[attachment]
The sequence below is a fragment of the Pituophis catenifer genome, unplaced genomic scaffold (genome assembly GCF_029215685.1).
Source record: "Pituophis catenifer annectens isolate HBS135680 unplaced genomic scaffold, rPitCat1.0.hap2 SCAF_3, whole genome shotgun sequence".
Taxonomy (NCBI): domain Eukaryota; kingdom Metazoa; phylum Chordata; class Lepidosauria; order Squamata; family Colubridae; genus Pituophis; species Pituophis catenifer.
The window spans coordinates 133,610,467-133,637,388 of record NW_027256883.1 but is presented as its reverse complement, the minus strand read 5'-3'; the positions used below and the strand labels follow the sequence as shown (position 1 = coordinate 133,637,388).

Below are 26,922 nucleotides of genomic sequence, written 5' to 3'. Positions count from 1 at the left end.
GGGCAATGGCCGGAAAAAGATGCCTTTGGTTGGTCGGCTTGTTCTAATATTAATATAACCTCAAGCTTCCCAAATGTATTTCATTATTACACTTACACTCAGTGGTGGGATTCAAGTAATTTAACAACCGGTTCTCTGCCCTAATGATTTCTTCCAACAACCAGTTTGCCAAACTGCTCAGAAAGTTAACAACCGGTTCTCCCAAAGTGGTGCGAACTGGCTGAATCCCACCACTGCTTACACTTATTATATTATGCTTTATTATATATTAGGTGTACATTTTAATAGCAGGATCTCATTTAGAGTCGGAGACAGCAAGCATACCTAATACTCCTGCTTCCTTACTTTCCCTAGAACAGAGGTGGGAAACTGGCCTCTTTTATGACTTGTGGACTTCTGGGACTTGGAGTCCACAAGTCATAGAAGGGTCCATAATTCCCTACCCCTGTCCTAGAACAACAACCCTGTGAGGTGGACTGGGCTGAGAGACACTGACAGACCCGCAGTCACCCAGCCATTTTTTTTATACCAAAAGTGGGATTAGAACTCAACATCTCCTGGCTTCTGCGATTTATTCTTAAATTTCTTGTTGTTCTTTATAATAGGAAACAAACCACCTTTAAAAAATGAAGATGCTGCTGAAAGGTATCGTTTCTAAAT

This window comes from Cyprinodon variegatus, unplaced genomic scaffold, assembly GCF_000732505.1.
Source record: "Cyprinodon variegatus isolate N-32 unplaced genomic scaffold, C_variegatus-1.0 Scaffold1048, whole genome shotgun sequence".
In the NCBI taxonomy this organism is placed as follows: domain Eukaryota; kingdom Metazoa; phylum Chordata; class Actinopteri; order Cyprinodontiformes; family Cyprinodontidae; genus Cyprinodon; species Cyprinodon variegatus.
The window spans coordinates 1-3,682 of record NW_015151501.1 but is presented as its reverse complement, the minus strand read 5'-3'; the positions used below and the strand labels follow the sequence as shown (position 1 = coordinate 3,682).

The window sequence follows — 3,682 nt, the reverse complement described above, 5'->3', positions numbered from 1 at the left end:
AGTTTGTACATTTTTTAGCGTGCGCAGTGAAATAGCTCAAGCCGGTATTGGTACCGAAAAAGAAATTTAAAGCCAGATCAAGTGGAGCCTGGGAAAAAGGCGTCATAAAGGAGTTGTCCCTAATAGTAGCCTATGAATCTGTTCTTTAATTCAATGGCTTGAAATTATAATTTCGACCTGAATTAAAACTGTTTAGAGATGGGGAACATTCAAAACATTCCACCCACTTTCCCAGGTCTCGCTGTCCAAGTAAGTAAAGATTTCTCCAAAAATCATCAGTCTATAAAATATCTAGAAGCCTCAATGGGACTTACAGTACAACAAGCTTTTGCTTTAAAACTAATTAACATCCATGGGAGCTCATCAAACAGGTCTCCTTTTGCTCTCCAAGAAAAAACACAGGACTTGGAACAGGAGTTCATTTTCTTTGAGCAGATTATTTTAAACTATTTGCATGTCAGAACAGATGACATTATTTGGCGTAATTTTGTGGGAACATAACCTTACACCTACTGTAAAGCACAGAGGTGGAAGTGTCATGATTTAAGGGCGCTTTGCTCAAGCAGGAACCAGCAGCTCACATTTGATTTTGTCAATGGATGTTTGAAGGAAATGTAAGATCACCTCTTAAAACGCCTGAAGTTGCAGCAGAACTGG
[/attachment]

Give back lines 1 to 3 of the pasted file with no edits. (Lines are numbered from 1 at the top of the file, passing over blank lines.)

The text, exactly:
The sequence below is a fragment of the Pituophis catenifer genome, unplaced genomic scaffold (genome assembly GCF_029215685.1).
Source record: "Pituophis catenifer annectens isolate HBS135680 unplaced genomic scaffold, rPitCat1.0.hap2 SCAF_3, whole genome shotgun sequence".
Taxonomy (NCBI): domain Eukaryota; kingdom Metazoa; phylum Chordata; class Lepidosauria; order Squamata; family Colubridae; genus Pituophis; species Pituophis catenifer.